Birthing a tradition

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One of the reasons I’m feeling an urgent push to trace out the rough boundaries of the Starry Bear proto-tradition is because I’ve noticed a shift over the last five or so years towards a greater prevalence of syncretic and dual-pantheon polytheisms. I don’t know how well this is being accepted within mainstream groups and forums, but the number of folks talking openly about it is nice to see, especially since they don’t seem to be getting the sort of flak I did when I came out as having a Greco-Egyptian practice back in 20- mumble mumble. (Fuck, I’m old.)

With that groundswell and rumors circulating about the Starry Bear I’ve started getting a bunch of folks writing me with questions about how to do Ásatrú and Hellenismós together. And, fuck, man – I don’t know. I haven’t been part of the latter community since I got more than hospitable with the Netjeru and I was never an Ásatrúar. (Or Theod, or Uni, or Northern Trad Shaman, etc.) I’ve had encounters with Heathen deities going back to my high school days, most of my partners have maintained some level of cultus for Óðinn, I’ve participated in various Northern European derived rituals from different denominations, and my wife and I currently run a blended polytheist household. On top of that as I trace Dionysos’ backstory as Óðr I’ve begun deepening my veneration of Loki, Óðinn, Freyja, Freyr, Thor, Sigyn, Máni, Perun and Baba Yaga out of respect to the relationships they appear to have with my God. 

But that isn’t really what these good folks are asking about, nor does it truly reflect the Starry Bear as I’ve envisioned it. I think this is some of the necessary work that has to be done before the current will open itself, but what comes through will likely end up looking vastly different, so I can’t properly speak to that either.

This puts me in a rather uncomfortable position – and yet this kind of thing cannot be rushed. Traditions must grow in their own time and ways and if it takes another five years before I’m ready to bring folks in, so be it.

The last couple posts give you a sense of what I mean by focusing on lower level religiosity than most contemporary Heathen groups. It’s these folk-derived beliefs and practices I want to mine rather than just focusing on the Gods and Ancestors the way they do, if they even do. (I’ve heard tales of atheist goðar and vǫlur, of all things.) I figure we can fill in each other’s gaps, assuming they have any interest in working with us, but mostly I see us as being as distinct from mainstream Heathenry as Starry Bull is from conventional Hellenismós.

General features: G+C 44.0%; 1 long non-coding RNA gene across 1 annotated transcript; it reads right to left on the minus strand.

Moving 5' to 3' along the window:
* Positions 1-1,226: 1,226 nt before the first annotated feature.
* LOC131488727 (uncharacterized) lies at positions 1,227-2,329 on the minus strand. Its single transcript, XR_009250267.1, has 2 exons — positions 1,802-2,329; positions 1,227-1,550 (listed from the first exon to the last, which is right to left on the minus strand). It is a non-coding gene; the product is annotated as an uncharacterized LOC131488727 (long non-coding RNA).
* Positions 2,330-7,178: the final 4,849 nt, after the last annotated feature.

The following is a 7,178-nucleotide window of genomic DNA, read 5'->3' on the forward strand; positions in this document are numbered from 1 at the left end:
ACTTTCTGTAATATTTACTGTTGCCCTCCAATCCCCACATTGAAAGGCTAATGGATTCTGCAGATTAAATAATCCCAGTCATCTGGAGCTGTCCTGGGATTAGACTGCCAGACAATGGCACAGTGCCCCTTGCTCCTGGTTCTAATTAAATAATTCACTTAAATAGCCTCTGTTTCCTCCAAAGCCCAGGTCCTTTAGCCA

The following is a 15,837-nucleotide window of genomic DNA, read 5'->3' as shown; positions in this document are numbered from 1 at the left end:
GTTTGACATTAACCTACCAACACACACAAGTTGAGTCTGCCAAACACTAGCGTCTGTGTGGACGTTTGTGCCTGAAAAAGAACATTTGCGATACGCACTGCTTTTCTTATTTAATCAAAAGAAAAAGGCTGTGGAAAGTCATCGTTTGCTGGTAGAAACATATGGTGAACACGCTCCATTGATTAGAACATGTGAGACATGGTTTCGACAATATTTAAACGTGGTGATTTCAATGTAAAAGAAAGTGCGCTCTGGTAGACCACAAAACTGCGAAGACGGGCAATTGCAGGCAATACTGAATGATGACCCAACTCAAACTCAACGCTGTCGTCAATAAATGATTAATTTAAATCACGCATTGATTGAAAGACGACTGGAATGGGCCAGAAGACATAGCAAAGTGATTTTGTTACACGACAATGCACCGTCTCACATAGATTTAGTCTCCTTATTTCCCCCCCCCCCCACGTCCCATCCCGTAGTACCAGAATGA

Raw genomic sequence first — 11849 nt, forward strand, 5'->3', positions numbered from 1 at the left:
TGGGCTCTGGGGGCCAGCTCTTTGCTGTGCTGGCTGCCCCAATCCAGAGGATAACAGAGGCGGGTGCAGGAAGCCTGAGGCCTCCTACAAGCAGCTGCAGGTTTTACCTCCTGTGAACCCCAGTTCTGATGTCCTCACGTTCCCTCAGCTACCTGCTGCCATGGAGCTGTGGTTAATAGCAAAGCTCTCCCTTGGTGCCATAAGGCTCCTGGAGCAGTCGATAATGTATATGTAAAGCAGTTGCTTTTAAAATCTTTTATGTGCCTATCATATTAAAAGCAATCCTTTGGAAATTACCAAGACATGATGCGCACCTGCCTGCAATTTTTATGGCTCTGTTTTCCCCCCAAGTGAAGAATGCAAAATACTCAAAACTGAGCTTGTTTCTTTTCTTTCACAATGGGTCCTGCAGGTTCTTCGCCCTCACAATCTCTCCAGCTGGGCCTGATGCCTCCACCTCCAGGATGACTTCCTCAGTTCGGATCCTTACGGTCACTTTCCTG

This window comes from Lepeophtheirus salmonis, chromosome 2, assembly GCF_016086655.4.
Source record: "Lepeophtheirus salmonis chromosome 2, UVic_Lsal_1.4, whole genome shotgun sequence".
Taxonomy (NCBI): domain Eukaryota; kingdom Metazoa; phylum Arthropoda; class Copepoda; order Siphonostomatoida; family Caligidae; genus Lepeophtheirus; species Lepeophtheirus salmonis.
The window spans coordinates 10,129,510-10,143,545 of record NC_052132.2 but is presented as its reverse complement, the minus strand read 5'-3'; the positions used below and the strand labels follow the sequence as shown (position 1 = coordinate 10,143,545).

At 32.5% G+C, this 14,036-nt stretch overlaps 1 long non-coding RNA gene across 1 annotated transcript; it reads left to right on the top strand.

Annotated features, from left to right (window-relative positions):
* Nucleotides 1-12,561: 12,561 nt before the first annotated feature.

6 thoughts on “Birthing a tradition

  1. Spiritually nomadic hermit that I am, I’ll be watching with interest from the outside whichever direction this goes.

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    1. I had a bunch of suggestions, which I may turn into an article – but reflecting on the matter I think the most important thing that folks can do is pray.

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      1. Lower level of religiosity? I have never heard of that before. I think you do need to build from the ground up. Romans knew that – start with the Numen and move up. I think the focus on Gods and Ancestors comes from Christian religious teachings embedded in people’s brains.

        I saw an episode of “Bogeymen,” which discussed the folk spirits of Belize. The people discussed how if they didn’t make offerings or ask permission of the jungle spirits, their saws and implements would break. They said that Christianity took their identity i.e. their folk or polytheistic religion. They were working to get it back. So you are not alone in this starting a proto-tradition based on folk beliefs.

        As for double hearths, I have been thinking about that. (probably write a blog on it). I have a Roman/Babylonian hearth now. Strange as Norse and Greek double hearths, I suppose. I think that in my experience, that the two groups of Gods want to work together and have much to offer the other.

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        1. Good thoughts on the rest, though I particularly wanted to address the bit about (Greco-)Roman and Babylonian interactions. Strange as it may seem 1) it’s something I’m hearing more about (I can think of at least 3 or 4 contemporary polytheists who engage in such practices) and 2) there’s ample precedent. I mean, first you’ve got the Seleukid empire (not to mention previous Greek and Babylonian interactions, primarily but by no means limited to merchants and mercenaries) which promoted the cults of both groups of deities, used a blended calendar and often made dual-language pronouncements – a process continued under the Romans. Not only is there a decent body of literature to draw on, such as the works of Berossos and the Neoplatonists, but you’ve also got important archaelogical sites like Dura-Europos. So yeah, that could totally be a thing.

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